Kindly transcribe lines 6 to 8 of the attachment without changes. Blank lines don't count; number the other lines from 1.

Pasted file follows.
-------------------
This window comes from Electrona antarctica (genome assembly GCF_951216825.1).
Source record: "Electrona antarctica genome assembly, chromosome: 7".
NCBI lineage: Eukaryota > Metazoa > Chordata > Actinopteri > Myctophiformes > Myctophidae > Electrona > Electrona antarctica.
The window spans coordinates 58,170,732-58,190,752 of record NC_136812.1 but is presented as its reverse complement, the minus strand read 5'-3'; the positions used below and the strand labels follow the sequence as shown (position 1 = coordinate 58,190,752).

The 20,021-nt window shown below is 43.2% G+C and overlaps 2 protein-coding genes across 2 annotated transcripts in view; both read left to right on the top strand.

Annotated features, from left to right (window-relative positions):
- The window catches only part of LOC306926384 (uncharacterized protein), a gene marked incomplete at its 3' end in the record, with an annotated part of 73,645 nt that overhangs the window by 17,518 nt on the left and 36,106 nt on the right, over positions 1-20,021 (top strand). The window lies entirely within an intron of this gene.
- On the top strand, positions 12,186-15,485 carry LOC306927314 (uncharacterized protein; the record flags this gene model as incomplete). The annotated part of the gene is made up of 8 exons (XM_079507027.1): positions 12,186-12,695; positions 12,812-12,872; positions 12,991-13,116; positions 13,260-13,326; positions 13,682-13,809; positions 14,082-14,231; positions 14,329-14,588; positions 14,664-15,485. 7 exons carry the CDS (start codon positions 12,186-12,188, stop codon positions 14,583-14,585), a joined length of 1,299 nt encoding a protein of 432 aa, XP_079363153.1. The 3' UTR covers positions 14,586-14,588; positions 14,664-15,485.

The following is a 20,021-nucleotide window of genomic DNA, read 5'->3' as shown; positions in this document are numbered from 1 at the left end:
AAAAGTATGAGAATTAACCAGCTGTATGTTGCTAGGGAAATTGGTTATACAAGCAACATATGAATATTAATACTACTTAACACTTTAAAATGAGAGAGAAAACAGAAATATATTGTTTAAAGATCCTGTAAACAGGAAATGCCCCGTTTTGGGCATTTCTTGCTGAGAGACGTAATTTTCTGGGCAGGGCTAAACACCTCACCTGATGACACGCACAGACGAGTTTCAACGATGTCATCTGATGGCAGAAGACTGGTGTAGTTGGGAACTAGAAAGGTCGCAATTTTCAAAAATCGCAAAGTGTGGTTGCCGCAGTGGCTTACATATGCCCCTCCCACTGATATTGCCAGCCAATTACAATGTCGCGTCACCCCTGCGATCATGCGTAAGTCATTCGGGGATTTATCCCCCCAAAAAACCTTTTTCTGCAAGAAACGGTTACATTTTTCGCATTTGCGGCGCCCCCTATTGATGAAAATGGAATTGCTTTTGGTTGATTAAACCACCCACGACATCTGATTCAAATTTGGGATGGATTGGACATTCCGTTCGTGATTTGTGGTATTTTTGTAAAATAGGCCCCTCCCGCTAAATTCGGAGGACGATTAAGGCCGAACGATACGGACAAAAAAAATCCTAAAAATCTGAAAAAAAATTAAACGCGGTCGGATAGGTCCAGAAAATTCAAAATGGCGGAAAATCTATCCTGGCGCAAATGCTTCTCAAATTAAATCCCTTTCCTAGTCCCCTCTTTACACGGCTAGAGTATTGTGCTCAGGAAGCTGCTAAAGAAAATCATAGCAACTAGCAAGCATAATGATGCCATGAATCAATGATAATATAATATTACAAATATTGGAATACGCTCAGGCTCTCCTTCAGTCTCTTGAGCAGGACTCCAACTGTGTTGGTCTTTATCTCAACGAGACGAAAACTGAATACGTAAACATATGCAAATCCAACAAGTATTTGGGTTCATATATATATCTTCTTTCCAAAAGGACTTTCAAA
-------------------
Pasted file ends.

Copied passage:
Annotated features, from left to right (window-relative positions):
- The window catches only part of LOC306926384 (uncharacterized protein), a gene marked incomplete at its 3' end in the record, with an annotated part of 73,645 nt that overhangs the window by 17,518 nt on the left and 36,106 nt on the right, over positions 1-20,021 (top strand). The window lies entirely within an intron of this gene.
- On the top strand, positions 12,186-15,485 carry LOC306927314 (uncharacterized protein; the record flags this gene model as incomplete). The annotated part of the gene is made up of 8 exons (XM_079507027.1): positions 12,186-12,695; positions 12,812-12,872; positions 12,991-13,116; positions 13,260-13,326; positions 13,682-13,809; positions 14,082-14,231; positions 14,329-14,588; positions 14,664-15,485. 7 exons carry the CDS (start codon positions 12,186-12,188, stop codon positions 14,583-14,585), a joined length of 1,299 nt encoding a protein of 432 aa, XP_079363153.1. The 3' UTR covers positions 14,586-14,588; positions 14,664-15,485.